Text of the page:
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Children, Kitchen, Church: Does Ethnicity Matter?

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  • Anzelika Zaiceva
  • Klaus F. Zimmermann

Abstract

Gender role attitudes are well-known determinants of female labor supply. This paper examines the strength of those attitudes using time diaries on childcare, food management and religious activities provided by the British Time Use Survey. Given the low labor force participation of females from ethnic minorities, the role of ethnicity in forming those attitudes and influencing time spent for "traditional" female activities is of particular interest. The paper finds that white females in the UK have a higher probability to participate in the labor force than non-white females. Non-white females spend more time for religious activities and, to some extent, for food management than white females, while there are no ethnic differences for time spent on childcare. The ethnicity effect is also heterogenous across different socio-economic groups. Hence, cultural differences across ethnicities are significant, and do affect work behavior.

Suggested Citation

  • Anzelika Zaiceva & Klaus F. Zimmermann, 2007. "Children, Kitchen, Church: Does Ethnicity Matter?," Discussion Papers of DIW Berlin 727, DIW Berlin, German Institute for Economic Research.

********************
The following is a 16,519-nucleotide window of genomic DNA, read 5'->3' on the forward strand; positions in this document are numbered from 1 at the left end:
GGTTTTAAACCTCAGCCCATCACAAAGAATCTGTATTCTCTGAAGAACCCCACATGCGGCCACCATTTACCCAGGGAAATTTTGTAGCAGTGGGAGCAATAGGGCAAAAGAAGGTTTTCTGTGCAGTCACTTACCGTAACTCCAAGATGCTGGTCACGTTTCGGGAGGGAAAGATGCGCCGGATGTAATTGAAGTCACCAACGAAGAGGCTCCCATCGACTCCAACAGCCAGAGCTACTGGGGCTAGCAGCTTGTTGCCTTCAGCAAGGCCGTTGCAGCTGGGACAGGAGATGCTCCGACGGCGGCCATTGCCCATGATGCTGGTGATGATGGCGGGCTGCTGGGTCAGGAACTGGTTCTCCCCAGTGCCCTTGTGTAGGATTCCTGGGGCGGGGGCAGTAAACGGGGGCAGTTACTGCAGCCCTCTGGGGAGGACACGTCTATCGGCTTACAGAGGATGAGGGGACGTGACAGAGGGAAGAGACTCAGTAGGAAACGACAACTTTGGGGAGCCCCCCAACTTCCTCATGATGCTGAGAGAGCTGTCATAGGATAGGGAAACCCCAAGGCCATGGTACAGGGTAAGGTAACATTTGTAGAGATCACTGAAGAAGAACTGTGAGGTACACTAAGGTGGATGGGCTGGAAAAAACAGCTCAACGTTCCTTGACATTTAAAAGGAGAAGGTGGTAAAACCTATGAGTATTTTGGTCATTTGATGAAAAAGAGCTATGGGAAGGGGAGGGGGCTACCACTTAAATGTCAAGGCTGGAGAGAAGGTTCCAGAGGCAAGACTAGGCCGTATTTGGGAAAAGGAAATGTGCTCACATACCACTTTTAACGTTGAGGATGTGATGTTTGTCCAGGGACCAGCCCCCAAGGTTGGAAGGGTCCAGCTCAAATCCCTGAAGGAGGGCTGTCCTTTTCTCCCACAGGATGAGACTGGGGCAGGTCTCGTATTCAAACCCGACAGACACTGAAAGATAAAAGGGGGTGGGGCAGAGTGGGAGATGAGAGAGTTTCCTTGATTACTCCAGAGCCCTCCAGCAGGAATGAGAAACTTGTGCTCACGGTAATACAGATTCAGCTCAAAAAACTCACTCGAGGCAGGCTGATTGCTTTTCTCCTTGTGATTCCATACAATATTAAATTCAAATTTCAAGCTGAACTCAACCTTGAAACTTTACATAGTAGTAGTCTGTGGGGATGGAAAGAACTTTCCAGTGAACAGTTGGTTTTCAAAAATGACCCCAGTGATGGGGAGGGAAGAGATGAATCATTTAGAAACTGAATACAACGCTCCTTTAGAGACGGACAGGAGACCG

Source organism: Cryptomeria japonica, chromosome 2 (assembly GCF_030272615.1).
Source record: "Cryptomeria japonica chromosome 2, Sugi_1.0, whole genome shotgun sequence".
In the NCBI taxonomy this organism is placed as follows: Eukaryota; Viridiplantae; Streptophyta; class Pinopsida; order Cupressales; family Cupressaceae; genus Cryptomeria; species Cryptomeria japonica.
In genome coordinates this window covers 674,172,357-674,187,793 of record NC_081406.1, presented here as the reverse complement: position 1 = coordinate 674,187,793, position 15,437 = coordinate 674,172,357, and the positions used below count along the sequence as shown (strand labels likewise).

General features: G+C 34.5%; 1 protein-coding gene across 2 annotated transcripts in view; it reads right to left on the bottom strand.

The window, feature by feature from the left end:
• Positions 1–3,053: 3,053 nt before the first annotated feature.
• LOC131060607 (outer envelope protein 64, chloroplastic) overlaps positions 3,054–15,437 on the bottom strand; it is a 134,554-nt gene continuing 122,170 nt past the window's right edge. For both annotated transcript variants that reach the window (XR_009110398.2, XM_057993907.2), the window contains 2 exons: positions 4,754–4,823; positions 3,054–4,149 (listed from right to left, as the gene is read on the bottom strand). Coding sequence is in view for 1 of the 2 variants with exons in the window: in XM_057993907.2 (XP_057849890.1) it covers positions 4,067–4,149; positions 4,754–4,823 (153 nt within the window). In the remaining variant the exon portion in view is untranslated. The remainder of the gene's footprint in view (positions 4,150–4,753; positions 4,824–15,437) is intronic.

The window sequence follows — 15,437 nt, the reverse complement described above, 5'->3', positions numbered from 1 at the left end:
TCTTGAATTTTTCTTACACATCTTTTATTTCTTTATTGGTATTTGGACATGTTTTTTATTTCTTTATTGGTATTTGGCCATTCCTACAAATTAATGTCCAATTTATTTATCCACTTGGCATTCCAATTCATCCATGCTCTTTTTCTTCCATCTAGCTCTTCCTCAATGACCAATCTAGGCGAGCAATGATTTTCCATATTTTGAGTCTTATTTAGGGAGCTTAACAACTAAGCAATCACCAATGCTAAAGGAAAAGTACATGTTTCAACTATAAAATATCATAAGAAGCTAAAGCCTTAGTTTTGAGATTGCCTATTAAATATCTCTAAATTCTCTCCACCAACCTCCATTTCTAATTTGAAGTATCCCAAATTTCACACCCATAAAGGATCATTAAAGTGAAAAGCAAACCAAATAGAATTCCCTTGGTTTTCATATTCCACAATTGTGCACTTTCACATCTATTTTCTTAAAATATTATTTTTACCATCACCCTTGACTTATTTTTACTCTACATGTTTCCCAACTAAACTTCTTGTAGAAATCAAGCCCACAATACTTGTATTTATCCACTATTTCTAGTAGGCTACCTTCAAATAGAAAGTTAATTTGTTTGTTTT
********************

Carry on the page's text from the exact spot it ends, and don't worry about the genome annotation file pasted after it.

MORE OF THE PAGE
• Handle: RePEc:diw:diwwpp:dp727
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    Cited by:

    1. Bettin, Giulia & Lucchetti, Riccardo & Zazzaro, Alberto, 2012. "Endogeneity and sample selection in a model for remittances," Journal of Development Economics, Elsevier, vol. 99(2), pages 370-384.
    2. César Vladimir Martínez Arango & Coralia Azucena Quintero Rojas & Lari Arthur Viianto, 2015. "Discriminación de género en redes laborales," Ensayos Revista de Economia, Universidad Autonoma de Nuevo Leon, Facultad de Economia, vol. 0(2), pages 1-34, November.
    3. Andreas Georgiadis & Alan Manning, 2011. "Change and continuity among minority communities in Britain," Journal of Population Economics, Springer;European Society for Population Economics, vol. 24(2), pages 541-568, April.
    4. Anzelika Zaiceva & Klaus F. Zimmermann, 2010. "Do Ethnic Minorities "Stretch" Their Time?: Evidence from the UK Time Use Survey," Discussion Papers of DIW Berlin 999, DIW Berlin, German Institute for Economic Research.
    5. Daniel Hamermesh & Stephen Trejo, 2013. "How do immigrants spend their time? The process of assimilation," Journal of Population Economics, Springer;European Society for Population Economics, vol. 26(2), pages 507-530, April.
    6. repec:kap:reveho:v:15:y:2017:i:3:d:10.1007_s11150-015-9282-0 is not listed on IDEAS
    7. Anzelika Zaiceva & Klaus Zimmermann, 2011. "Do ethnic minorities “stretch” their time? UK household evidence on multitasking," Review of Economics of the Household, Springer, vol. 9(2), pages 181-206, June.

    More about this item

    Keywords

    Time use; ethnic minorities; gender; UK;

    JEL classification:

    • J22 - Labor and Demographic Economics - - Demand and Supply of Labor - - - Time Allocation and Labor Supply
    • J15 - Labor and Demographic Economics - - Demographic Economics - - - Economics of Minorities, Races, Indigenous Peoples, and Immigrants; Non-labor Discrimination
    • J16 - Labor and Demographic Economics - - Demographic Economics - - - Economics of Gender; Non-labor Discrimination

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